« Hiding and feeding | Main | Happy New Year »

December 30, 2007

Comments

sue

Beautiful photographs. Thank you. How could anyone stay in bed with that to see around them?
Very best wishes for success and happiness in 2008.

sue

Happy New Year !!!!

Callie

Great photos, I love that blue winter twilight as well. Love it when a full moon lights up the snow as well. Happy New Year to you all!

Stephany

"Cold frost and sunshine:day of wonder!...
The snow below the bluish skies,
Like a majestic carpet lies,
And in the light of day it shimmers. The woods are dusky.
Through the frost
The greenish fir-trees are exposed, And under ice, a river glitters."

BarnGoddess

I love the photos, I wish I could jump into them!

laying in bed all day watching DVDs? omg..what a waste :(

Id trade places with them in a heartbeat...they can keep their DVDs though!

Cezar Palaghita

Hi Julian

My name is Cezar and I have been silently monitoring your website for some time now. I’ve discovered it accidentally three years ago when trying to find if there were any riding centres in Romania. At the time, I was working for ATP International in Great Yarmouth (recently relocated to Lowestoft) as an Admin Assistant. One of my work colleagues who was passionate about riding wanted to know if my country offers any facilities in the way of riding. That is how I discovered you and how very impressed I was when finding out about your origins. An Englishman living in the Romanian countryside? How very unusual. I mean how did you manage to learn the language and to adapt to the slow pace of the Romanian way of doing things, to integrate with the community? Countryside people have become in the last two decades very observant Christians and celebrate a decent number of religious holidays. We were observant Christians before …but we did not seem to have as many holidays as there are today. I take my hat off to you!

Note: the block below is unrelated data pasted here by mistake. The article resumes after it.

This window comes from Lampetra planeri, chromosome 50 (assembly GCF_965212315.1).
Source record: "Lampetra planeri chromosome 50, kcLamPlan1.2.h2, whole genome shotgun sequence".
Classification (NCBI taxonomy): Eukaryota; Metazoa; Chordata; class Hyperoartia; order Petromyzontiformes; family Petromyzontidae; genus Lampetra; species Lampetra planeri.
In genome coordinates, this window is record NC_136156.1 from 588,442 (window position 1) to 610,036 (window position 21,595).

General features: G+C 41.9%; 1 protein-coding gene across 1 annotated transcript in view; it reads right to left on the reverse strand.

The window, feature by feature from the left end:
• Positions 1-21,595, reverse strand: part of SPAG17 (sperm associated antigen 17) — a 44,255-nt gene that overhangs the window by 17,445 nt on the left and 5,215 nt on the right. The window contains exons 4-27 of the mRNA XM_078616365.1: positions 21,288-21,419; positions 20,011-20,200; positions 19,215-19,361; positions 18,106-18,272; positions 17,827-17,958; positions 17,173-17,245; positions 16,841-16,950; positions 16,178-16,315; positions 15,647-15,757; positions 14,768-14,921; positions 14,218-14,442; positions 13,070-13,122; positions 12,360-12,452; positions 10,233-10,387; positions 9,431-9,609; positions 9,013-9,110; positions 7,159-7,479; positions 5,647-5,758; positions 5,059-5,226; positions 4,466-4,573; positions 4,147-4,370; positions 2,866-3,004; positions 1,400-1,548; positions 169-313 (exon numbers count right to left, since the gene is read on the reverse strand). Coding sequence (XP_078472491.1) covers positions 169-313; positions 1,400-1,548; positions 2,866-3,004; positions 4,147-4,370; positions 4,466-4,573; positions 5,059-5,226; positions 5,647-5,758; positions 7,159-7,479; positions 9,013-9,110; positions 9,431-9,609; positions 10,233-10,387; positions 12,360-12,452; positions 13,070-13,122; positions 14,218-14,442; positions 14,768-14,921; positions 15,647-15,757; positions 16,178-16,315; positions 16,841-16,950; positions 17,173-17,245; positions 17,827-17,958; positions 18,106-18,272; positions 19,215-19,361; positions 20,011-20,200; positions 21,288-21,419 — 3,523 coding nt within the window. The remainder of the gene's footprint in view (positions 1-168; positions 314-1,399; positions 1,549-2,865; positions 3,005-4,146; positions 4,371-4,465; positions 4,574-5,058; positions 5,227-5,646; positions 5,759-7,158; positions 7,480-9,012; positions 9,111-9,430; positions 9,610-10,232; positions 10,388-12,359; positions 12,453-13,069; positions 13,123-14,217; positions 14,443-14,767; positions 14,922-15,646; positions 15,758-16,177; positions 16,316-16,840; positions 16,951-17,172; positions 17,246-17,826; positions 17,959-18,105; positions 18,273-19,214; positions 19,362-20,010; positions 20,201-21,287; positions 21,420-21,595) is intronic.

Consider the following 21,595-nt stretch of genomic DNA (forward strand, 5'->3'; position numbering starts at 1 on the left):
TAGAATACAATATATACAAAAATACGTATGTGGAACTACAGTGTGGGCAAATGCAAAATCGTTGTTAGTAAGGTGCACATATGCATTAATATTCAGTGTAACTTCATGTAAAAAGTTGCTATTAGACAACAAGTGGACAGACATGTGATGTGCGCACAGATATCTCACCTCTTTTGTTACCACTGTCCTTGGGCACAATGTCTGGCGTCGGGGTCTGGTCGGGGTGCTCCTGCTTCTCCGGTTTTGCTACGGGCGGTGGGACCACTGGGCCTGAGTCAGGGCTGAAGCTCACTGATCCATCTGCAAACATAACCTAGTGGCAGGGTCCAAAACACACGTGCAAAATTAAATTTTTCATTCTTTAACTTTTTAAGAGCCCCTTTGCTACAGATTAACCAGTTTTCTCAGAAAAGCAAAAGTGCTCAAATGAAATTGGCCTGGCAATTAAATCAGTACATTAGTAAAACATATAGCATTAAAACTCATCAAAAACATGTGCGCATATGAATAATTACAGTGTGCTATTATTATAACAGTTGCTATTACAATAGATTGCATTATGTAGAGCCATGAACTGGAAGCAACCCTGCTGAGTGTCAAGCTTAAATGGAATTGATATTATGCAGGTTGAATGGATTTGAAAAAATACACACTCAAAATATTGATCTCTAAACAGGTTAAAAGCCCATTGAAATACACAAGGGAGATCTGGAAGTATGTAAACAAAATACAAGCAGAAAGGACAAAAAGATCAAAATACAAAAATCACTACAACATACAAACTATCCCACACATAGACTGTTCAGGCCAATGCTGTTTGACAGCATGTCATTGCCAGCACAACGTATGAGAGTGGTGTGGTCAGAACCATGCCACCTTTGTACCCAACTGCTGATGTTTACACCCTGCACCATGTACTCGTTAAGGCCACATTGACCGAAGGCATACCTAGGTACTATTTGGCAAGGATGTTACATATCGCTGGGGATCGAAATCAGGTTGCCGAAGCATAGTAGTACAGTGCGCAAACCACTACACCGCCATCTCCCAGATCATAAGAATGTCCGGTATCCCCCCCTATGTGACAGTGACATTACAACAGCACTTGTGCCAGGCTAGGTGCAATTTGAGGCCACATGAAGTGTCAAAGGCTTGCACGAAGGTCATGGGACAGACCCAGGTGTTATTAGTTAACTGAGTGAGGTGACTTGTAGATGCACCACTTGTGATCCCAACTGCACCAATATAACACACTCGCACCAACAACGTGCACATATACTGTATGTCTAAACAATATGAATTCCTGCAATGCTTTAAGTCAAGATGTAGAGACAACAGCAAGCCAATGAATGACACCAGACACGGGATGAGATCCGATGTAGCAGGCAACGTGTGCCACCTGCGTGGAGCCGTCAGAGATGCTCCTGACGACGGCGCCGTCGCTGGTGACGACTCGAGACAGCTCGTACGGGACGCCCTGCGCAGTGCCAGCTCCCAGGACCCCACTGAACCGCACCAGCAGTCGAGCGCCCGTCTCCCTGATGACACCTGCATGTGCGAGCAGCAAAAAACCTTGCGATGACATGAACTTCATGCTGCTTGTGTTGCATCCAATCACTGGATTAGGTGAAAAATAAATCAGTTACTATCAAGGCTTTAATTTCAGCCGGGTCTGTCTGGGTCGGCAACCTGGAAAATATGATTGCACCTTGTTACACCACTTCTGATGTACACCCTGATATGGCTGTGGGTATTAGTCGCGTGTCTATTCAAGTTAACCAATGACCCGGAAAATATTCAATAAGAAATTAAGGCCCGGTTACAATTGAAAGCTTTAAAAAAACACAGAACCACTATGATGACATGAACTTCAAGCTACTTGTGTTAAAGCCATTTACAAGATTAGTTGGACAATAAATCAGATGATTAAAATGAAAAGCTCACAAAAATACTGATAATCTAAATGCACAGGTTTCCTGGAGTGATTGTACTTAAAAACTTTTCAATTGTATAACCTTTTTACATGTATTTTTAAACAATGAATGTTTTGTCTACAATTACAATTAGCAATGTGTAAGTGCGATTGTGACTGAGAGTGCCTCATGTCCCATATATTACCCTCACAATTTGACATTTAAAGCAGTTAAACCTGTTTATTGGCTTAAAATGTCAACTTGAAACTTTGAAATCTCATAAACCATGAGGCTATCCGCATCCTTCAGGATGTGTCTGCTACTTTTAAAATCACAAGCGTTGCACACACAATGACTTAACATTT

You are no doubt an inveterate equestrian and the number of horses you own amazes me. They all look in excellent shape. Thank you for these beautiful photos. There's something about the Romanian countryside during winter holidays. It revives in my head childhood memories...i can almost feel the smell of home made cakes and baked apples in the oven and the sound of bells worn by the belsugari si uratori.
I wish you and your family a Happy New Year – La Multi Ani si Multa Sanatate si Putere de Munca!

Transylvanianhorseman

Sue: Thank you for your good wishes. The two bedbound ones appeared five minutes before I was due to take them to the station with smiles on their faces.

Barngoddess: Odd that you should think of jumping into the photos. We just had a guest who ran out of the sauna in her bathing costume and jumped into the snow outside.

Callie: It's great with snow and a full moon. One could read outside, it's so bright.

Stephanie: Thank you for a nice and evocative poem.

Cezar: It's great to hear from you. Where in Romania do you come from? It's an interesting life here, the only foreigner for 50 miles, I suppose that no expat community makes it harder not to integrate. There are many good people living in the countryside, and it is a pleasure to be here. Is your colleague still looking for a place to ride? There are many Christian holidays now, 26 days a year last time I counted. We have a new monastery in our village, as well as a church.


MJ